Bastian Nominacher, the co-founder of Celonis, says he can be "a pain in the ass", if he wants to get something done
It wasn't an excuse for heavy drinking.
Actually, it was quite the opposite. When three friends started a student club in Munich it was all about business. Eight years ago Bastian Nominacher and his college friends Alexander Rinke and Martin Klenk realized that companies needed better advice in running IT processes. Born was Celonis.
Fast forward until today, Celonis climbed up the ladder and became one of the few top European unicorns. In conversation with Bits & Pretzels Editor-in-Chief Britta Weddeling Nominacher gives insights into how the engineers built the software firm and his personal simple secrets for success:
"If I want to get something done, I can be a pain in the ass."
The entrepreneur runs business development at the pioneer in a technology called “process mining”. The team writes algorithms to analyze data from companies to identify problems with certain processes and works out a solution for them to run things in a more efficient. Today, Celonis counts Lufthansa, BMW, Airbus, Siemens and Uber as customers and has about 800 employees ("Celonauts") and two headquarters in Munich and New York.
But for Nominacher, it all started from very humble beginnings. The 35 years-old grew up as a son of a baker in Forstern, Bavaria, which is also why he loves Pretzels so much. He left school after 10 years with his high school diploma to start working in a computer shop. He only decided later that he needed to get his A levels and a university degree and that he initially was not driven enough:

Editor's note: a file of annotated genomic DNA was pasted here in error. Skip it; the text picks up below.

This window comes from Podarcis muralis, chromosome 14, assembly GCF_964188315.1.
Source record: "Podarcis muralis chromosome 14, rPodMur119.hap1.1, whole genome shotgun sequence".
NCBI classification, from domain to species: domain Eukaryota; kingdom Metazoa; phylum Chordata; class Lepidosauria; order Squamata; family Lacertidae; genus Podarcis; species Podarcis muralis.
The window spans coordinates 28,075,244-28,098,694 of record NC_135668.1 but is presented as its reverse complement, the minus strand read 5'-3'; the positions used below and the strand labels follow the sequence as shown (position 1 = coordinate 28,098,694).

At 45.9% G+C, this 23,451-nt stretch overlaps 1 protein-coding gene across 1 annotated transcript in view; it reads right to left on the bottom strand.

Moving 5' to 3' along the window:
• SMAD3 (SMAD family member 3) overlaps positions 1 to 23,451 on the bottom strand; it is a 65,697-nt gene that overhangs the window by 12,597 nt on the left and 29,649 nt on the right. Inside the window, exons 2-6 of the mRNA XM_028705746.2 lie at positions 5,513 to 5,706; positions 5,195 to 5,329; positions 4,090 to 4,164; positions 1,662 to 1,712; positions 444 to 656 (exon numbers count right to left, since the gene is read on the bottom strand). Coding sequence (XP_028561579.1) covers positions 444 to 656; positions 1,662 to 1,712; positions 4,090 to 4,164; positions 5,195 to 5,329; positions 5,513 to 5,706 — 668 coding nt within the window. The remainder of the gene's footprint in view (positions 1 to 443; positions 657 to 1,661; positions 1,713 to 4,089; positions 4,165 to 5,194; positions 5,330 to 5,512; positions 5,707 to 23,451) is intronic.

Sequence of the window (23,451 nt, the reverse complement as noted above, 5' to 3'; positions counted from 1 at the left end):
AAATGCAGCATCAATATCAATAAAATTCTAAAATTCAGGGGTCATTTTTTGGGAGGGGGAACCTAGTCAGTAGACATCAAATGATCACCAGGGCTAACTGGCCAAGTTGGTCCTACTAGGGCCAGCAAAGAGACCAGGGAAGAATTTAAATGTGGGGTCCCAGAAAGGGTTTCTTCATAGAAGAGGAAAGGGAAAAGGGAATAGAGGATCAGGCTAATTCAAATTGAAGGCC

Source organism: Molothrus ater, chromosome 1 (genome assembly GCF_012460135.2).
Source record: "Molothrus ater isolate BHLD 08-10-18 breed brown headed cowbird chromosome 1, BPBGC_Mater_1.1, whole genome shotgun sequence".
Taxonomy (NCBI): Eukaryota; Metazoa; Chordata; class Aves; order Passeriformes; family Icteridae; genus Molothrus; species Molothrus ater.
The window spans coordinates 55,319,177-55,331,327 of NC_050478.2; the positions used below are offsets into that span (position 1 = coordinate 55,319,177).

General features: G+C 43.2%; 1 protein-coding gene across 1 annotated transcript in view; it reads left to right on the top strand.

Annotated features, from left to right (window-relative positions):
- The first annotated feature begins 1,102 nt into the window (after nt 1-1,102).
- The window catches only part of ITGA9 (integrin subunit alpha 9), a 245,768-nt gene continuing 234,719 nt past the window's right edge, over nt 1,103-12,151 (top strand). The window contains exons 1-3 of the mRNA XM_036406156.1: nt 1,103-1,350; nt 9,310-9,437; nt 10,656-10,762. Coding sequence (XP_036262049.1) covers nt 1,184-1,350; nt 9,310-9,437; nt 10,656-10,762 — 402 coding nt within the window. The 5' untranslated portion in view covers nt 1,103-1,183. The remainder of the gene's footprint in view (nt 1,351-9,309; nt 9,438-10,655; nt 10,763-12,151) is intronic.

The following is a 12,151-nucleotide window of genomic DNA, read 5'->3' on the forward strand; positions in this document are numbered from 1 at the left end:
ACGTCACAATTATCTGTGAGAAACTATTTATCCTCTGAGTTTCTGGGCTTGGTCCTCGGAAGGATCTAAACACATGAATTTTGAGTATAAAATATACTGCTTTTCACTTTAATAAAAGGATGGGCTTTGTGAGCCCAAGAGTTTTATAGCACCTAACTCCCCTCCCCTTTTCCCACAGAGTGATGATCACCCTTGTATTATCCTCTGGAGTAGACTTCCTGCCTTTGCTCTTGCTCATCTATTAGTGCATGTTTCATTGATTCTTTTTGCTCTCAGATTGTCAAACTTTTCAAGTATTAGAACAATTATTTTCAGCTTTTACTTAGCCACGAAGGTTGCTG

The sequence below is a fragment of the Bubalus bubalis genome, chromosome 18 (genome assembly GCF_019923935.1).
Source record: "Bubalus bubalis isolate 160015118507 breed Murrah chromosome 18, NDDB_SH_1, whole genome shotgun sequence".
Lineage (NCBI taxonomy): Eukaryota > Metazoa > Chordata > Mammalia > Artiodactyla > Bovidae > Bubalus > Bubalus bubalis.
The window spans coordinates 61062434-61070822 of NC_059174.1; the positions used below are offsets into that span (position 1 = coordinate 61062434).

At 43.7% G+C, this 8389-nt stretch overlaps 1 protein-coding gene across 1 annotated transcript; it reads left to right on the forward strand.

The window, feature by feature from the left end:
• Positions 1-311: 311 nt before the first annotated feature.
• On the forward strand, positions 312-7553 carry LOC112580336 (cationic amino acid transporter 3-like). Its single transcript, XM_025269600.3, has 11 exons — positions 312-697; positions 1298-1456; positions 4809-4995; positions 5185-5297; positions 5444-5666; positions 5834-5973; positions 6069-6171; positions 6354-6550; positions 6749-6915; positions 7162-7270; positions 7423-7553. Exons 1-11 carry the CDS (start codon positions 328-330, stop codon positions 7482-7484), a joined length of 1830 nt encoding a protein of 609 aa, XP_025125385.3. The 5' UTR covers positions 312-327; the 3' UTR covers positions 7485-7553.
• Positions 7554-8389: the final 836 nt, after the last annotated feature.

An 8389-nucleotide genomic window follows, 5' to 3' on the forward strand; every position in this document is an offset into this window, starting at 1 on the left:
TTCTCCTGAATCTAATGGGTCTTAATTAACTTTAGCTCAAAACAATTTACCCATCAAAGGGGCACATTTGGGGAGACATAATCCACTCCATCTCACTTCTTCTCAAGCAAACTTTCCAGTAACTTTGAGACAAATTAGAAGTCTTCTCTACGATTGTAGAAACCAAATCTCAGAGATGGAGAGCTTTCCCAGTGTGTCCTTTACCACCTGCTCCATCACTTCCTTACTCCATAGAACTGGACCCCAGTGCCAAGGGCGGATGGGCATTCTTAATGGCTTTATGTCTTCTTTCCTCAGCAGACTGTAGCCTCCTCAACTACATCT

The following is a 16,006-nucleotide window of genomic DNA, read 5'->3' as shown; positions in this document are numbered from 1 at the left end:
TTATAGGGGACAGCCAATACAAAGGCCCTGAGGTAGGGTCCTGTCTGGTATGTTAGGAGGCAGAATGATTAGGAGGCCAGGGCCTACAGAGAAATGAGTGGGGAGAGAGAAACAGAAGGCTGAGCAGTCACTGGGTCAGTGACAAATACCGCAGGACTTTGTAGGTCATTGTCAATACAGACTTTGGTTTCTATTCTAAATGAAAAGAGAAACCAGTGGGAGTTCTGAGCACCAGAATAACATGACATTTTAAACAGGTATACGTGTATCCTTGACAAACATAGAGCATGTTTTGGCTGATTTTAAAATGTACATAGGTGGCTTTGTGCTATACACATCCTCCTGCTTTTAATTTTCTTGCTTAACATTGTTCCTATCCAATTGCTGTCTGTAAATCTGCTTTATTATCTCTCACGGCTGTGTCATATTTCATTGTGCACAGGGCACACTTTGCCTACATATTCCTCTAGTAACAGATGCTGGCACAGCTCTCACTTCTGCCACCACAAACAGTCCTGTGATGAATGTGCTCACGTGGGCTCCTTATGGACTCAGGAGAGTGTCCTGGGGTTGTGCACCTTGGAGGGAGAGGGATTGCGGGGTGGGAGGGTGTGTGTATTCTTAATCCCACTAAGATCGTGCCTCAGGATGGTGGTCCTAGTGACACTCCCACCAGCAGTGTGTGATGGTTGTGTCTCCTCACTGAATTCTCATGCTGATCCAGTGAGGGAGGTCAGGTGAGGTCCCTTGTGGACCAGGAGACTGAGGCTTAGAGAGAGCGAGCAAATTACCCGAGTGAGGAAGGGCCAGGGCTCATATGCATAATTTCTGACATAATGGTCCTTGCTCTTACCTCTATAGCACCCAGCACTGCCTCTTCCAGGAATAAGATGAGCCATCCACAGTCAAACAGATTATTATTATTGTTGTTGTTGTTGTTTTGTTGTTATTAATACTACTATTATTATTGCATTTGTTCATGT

"I didn't get A levels. I got bored. So, I had to course correct, go back to school, take A levels and then go to university."
So as it turns out, it’s never too late to aim for the next level.
Bastian also explains how the German software unicorn attracts and keeps talent, which could be a struggle for many companies in the field of artificial intelligence where they compete with international tech giants of the size of Google, Microsoft or Amazon. To beat their rivals the Celonis team had to built a global company from the early beginnings:
"We run the company on a global basis. If you are the market leader, if you're covered in more than 30 different countries around the globe, you can't afford to just think locally, because also most of our customers are global."
Production & Editing: Regina Körner, Migo Fricke, Hubert Honold. Design: Christian Lohmeier, Max Keis. With help of Janek Postpischiel.